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Steal This Paper

Becky O'Malley
Friday July 04, 2003

Just after we took on the job of resurrecting the Berkeley Daily Planet, Mayor-elect Tom Bates got some bad publicity for trashing copies of the Daily Californian which endorsed his opponent. Wags opined that if he’d recycled them instead, it would have been less shocking to Berkeley. Friends suggested to us that the first edition of the revived Planet should be headlined “Steal This Paper,” homage (for those of you too young to remember) to yippie Abbie Hoffman’s “Steal This Book.” The idea made us laugh, but we didn’t use it. 

It’s funny to think that you can steal something free, but it’s actually illegal to take more than your share of copies of free papers. This law was enacted to prevent recyclers from taking papers from news racks and selling them as waste paper. It hasn’t stopped the practice, but it’s slowed it down. 

People still, unfortunately, steal newspapers when they disagree with their content. Recently, copies of the Daily Cal were snatched, probably because the snatchers thought that a news story had been reported in a racist way. We sympathize, but it’s just a bad idea to try to suppress speech you disagree with. The best antidote to speech you don’t like is more speech. Rather that stealing those papers, the critics should have written to the Daily Cal, or to other publications if the Daily Cal rejected their letters, explaining exactly why the coverage seemed racist, and what the alternative should have been. That way, everyone learns something.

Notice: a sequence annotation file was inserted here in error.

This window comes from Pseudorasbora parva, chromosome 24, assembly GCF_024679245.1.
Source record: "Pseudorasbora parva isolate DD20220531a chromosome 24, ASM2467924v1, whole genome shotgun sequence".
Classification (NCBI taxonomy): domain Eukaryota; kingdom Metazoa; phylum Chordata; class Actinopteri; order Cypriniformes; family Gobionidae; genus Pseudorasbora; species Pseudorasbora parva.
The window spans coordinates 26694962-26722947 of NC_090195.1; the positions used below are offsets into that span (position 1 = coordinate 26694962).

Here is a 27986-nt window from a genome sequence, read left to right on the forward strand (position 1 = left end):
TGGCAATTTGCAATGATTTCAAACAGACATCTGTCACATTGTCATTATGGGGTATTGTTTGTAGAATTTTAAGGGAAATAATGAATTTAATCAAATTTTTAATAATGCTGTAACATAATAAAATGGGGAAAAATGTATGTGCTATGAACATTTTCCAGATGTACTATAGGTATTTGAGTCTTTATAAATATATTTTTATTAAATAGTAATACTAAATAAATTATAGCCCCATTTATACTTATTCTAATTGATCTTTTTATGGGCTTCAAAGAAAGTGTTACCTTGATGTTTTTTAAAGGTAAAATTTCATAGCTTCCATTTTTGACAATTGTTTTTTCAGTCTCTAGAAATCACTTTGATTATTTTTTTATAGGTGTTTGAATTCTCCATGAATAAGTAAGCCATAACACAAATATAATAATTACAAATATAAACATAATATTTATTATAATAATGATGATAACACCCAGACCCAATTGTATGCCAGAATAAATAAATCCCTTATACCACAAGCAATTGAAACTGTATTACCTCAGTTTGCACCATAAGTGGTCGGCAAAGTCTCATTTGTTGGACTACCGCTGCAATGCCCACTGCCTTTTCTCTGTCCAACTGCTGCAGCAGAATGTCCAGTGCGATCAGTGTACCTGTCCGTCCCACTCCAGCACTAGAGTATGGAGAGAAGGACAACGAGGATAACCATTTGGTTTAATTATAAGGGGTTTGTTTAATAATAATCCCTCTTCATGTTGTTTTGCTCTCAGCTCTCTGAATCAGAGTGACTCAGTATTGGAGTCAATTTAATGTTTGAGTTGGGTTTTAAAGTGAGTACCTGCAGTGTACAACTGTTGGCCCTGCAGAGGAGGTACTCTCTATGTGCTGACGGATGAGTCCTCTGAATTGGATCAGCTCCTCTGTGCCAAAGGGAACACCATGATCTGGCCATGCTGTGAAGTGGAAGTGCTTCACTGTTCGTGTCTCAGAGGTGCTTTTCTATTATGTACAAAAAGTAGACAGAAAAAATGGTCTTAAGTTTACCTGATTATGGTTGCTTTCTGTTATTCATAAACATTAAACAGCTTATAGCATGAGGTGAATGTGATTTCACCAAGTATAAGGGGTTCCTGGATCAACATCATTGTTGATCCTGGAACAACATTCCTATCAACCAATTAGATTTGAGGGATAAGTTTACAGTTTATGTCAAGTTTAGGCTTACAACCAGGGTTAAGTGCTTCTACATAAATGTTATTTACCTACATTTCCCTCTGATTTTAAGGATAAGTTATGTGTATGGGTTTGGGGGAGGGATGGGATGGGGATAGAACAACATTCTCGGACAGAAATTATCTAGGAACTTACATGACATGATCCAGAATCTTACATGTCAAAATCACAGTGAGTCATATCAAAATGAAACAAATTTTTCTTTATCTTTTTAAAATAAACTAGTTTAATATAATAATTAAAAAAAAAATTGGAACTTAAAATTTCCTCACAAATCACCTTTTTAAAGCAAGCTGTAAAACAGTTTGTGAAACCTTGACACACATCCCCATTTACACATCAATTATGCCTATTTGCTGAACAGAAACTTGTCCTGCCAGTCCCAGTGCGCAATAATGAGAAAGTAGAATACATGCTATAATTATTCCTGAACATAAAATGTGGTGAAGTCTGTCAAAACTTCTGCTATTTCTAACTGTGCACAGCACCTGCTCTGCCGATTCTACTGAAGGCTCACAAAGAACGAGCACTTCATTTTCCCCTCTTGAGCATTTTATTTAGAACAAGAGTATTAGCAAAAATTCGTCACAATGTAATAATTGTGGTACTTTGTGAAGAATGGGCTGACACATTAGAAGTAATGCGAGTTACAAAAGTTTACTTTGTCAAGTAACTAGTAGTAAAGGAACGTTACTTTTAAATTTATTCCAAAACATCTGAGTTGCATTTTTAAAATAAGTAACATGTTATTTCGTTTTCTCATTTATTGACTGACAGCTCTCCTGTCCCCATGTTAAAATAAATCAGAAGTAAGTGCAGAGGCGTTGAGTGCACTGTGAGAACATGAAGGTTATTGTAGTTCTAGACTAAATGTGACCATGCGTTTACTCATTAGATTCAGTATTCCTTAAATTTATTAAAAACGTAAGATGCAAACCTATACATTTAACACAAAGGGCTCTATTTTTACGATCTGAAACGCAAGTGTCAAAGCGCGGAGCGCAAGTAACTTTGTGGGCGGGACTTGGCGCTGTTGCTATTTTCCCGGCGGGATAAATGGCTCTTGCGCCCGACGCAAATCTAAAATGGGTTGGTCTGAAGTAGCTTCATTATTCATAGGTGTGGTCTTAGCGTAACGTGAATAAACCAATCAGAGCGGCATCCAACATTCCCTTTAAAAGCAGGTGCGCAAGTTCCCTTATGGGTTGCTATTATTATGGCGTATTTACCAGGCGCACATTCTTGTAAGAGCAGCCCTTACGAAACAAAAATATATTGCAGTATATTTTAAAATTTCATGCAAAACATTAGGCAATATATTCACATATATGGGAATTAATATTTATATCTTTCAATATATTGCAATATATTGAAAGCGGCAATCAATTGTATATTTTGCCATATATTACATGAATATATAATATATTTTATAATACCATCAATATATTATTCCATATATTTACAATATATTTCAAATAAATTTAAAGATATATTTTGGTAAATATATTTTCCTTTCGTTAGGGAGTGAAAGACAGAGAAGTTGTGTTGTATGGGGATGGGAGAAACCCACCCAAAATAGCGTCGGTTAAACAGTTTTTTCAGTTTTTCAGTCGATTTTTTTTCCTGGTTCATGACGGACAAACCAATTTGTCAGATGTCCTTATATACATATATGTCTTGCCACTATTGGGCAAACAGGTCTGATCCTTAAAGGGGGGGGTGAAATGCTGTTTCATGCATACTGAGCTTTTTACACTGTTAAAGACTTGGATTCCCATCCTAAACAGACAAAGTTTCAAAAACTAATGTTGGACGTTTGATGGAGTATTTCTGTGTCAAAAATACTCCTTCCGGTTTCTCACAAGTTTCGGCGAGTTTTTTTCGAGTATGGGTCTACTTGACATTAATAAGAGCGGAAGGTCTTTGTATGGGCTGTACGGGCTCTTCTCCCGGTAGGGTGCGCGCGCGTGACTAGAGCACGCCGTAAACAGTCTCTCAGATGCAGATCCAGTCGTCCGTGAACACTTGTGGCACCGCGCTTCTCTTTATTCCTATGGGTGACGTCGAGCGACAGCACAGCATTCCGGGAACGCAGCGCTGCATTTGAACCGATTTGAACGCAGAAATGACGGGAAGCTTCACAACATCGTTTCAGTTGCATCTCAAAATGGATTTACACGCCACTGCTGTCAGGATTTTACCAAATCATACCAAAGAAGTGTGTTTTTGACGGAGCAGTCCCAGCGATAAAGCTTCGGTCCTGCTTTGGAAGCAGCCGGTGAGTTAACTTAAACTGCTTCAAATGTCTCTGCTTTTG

Which brings us to the crisis du jour. When the last two issues of the Daily Planet went on the stands, last Tuesday and Friday, we received early morning calls from concerned readers saying there were no copies at their regular pickup points at nine in the morning. Copies are dropped early on publication day, and they usually take at least a day to disappear into the hands of readers. We’d love to believe that we’ve had a sudden and dramatic surge in readership, but we don’t really think that’s the case. 

Last Friday, one reported empty box was near Andronico’s on University, close to the building project at 1392 University which was pictured on the front page of that edition. Maybe the construction workers took a bunch of copies home to show to their families. On Tuesday, eight boxes on North Shattuck were cleaned out by 9:30 a.m. Each had been filled with at least a hundred copies a couple of hours before. There’s no easy explanation for this loss. 

There are two obvious possibilities. First, someone could be stealing newspapers to sell for recycling. It does seem odd, though, that the other free papers in the same locations were still there after the Planet disappeared. The other possibility is more disheartening. Maybe the editorial content rubbed someone the wrong way. But it is completely unnecessary to destroy copies of the Planet to express a different point of view. The opinion pages are always open to dissent. We love dissent. Controversy sells papers. 

We haven’t reported this problem to the police, because we think they probably have better things to do. But we would like to enlist the help of our loyal readers, particularly the early risers among you. Please call the Planet office, 841-5600, if you see anyone taking lots of papers out of boxes. A couple of our distributors do pick up copies for re-distribution from boxes, so you shouldn’t assume that the person you see doing this is a thief. Just give us a description, and we’ll check it out. And of course call us when any box is empty for any reason, and we’ll get it re-filled. 

In case you haven’t figured it out yet, this is the Planet’s Fourth of July editorial. We’ve always liked the free speech part of the patriotic ideology, even though it’s honored more often in the breach than in the observance. Increasingly, protecting free speech is everyone’s job—we certainly can’t rely on the Bush government to do it for us. So please help the Planet keep information flowing. 

Becky O’Malley is executive editor of the Planet.